Chapter

The Problem of Intelligibility

Richard Kraut

in Against Absolute Goodness

Published in print January 2012 | ISBN: 9780199844463
Published online January 2012 | e-ISBN: 9780199919550 | DOI: http://dx.doi.org/10.1093/acprof:oso/9780199844463.003.0008

Series: Oxford Moral Theory

The Problem of Intelligibility

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In Chapter 6 it was argued that we should not infer from something's being bad for someone that it is bad simpliciter. The example was this: smoking cigarettes might be bad for George, but it would not follow that smoking is bad (period). In addition to rejecting this inference, we should also ask a question about its conclusion: what would it even mean to say that smoking is bad? This chapter addresses this question. Doing so should make us realize that Geach, Foot, and Thomson have raised a legitimate question, and one that is not easily answered. Although their diagnosis of what goes awry in talk about absolute goodness is rejected, it is a step forward to feel the force of their argument.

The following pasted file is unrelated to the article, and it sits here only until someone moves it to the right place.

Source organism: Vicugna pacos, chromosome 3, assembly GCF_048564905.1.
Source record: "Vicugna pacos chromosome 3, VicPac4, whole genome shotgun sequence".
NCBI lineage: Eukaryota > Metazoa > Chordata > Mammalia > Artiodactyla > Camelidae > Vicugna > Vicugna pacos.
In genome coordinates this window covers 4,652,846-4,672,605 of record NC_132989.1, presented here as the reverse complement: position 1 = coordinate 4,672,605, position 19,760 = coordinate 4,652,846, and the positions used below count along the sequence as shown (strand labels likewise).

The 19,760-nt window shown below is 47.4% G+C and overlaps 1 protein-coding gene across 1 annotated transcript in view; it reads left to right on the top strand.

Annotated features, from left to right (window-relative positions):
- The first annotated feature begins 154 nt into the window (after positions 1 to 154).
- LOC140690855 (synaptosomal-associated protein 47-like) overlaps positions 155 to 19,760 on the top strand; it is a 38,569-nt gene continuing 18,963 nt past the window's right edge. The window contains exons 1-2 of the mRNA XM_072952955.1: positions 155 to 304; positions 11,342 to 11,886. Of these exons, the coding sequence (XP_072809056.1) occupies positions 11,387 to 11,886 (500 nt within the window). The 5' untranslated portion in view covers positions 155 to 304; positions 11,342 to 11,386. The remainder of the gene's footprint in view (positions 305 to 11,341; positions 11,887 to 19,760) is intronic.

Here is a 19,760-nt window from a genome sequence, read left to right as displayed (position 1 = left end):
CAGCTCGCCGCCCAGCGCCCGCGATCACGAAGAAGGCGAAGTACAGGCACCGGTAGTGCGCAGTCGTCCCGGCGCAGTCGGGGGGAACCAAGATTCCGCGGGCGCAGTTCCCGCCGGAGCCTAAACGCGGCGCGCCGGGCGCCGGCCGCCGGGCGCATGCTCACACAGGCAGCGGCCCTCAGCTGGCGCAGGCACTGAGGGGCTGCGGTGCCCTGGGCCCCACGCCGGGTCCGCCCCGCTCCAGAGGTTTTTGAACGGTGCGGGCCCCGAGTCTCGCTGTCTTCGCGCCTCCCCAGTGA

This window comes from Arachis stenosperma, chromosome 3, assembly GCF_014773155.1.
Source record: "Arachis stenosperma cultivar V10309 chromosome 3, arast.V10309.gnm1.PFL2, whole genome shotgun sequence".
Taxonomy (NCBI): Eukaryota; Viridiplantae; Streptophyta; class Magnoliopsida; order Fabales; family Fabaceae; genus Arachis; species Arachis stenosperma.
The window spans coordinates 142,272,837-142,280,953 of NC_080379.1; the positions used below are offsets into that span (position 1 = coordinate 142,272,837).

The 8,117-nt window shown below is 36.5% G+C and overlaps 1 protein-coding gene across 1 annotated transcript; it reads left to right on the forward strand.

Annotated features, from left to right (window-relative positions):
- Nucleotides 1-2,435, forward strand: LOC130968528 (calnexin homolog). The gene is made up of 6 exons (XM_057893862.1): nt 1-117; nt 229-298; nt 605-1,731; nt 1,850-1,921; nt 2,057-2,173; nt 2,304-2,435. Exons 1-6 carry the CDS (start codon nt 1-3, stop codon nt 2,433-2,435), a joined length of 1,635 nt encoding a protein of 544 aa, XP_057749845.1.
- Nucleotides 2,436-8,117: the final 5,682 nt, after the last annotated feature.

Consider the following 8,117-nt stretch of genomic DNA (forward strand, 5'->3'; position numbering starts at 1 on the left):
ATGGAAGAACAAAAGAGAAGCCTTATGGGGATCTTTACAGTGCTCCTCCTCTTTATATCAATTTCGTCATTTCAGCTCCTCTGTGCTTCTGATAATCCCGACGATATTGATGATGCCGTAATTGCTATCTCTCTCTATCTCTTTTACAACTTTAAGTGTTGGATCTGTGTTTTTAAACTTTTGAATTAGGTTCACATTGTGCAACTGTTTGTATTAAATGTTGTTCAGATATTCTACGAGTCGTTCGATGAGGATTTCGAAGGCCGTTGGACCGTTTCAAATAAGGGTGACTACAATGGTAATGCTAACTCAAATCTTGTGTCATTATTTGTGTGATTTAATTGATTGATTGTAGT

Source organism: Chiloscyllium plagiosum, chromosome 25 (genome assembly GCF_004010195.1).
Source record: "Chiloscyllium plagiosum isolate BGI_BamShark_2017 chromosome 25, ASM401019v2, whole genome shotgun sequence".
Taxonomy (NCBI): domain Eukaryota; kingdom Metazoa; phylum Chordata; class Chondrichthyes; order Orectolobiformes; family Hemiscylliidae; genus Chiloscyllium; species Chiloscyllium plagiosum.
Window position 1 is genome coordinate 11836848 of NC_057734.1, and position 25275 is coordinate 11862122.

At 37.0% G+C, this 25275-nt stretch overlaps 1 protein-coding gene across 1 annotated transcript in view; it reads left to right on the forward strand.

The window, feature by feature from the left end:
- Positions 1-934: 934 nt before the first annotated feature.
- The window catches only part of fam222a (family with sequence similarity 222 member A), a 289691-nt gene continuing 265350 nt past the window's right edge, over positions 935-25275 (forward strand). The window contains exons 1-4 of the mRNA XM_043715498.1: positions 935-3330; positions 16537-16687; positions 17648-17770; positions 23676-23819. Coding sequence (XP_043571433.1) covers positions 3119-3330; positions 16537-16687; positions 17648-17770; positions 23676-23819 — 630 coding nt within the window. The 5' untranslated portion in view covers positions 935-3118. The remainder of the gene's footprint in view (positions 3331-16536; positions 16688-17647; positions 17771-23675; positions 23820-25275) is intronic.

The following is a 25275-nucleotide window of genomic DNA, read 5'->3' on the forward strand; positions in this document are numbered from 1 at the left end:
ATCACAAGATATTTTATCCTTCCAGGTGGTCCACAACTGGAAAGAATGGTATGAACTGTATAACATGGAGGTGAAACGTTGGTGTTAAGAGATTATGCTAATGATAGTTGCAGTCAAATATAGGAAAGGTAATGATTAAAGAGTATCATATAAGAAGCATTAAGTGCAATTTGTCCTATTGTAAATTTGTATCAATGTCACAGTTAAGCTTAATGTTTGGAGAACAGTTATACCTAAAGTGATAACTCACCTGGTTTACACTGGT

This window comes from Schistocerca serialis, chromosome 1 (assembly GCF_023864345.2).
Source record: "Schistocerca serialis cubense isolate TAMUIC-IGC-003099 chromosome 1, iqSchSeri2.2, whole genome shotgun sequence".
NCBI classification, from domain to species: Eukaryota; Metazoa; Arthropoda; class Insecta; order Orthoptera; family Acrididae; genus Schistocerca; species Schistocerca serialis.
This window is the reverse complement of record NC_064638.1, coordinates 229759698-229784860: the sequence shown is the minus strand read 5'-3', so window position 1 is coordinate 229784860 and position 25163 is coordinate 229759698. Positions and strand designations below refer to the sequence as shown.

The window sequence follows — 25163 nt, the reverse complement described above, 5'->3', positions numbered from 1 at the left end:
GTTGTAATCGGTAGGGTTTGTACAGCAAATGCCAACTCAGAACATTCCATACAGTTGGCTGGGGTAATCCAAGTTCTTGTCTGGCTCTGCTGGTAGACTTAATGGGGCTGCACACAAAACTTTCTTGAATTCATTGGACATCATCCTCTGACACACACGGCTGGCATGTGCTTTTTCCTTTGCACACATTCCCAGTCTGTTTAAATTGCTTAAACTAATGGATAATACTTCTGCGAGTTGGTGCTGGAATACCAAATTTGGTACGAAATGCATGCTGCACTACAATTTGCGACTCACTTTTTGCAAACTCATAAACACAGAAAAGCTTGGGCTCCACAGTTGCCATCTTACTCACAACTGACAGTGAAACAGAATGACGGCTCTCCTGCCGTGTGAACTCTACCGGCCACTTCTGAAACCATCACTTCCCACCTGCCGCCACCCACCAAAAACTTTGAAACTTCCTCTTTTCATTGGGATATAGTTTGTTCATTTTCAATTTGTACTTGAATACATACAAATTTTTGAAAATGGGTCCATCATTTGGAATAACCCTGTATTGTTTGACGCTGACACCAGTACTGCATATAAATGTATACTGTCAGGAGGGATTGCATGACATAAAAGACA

Keywords: bad; simpliciter; absolute goodness; smoking

Chapter.  1725 words. 

Subjects: Moral Philosophy

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